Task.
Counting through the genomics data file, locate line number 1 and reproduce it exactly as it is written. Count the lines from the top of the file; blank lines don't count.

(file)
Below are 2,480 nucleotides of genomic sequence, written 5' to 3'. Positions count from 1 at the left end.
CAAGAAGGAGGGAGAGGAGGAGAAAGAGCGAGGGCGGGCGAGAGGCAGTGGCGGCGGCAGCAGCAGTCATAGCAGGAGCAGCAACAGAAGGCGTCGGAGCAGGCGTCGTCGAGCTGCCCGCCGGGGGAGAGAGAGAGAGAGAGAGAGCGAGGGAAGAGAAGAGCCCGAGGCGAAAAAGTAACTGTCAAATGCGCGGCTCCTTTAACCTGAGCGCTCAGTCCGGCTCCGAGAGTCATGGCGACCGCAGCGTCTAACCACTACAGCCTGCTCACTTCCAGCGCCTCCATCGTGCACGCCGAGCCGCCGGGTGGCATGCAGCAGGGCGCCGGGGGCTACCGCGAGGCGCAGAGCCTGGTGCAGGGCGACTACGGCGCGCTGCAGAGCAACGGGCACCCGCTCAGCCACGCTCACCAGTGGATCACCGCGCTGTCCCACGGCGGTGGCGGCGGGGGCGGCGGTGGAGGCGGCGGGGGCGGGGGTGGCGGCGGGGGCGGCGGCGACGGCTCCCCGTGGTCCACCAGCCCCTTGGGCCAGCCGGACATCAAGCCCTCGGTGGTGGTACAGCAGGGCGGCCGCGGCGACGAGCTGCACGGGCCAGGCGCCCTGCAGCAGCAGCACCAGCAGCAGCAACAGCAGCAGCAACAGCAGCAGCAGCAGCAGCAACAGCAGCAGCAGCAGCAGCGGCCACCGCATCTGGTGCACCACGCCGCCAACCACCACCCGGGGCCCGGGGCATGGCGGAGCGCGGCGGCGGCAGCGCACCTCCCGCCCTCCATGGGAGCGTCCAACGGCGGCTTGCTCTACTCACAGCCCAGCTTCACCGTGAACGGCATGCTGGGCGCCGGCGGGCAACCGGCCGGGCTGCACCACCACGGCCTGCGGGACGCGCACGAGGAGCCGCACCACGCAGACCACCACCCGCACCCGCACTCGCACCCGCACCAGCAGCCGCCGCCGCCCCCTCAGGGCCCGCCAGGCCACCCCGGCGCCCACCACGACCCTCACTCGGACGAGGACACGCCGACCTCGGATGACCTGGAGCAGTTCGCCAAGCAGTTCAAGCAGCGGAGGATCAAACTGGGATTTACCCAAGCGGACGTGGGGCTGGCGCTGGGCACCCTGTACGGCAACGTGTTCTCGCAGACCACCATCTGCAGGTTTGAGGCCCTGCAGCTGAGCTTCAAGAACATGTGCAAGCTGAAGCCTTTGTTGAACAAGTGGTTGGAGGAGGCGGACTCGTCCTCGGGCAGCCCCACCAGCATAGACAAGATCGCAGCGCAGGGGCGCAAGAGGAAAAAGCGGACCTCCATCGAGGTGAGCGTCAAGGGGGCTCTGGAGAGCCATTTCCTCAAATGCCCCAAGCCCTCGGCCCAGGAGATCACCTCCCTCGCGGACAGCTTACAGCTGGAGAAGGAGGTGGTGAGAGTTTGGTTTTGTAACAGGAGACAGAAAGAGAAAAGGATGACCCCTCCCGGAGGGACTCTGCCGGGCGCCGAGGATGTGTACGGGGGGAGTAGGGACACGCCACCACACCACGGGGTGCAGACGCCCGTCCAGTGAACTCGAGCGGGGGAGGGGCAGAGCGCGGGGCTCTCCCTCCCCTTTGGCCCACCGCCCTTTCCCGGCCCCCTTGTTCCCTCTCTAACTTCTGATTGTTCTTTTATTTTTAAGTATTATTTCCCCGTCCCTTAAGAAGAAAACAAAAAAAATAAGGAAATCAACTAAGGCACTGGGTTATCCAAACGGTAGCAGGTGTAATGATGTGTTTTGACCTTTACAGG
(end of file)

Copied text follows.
Below are 2,480 nucleotides of genomic sequence, written 5' to 3'. Positions count from 1 at the left end.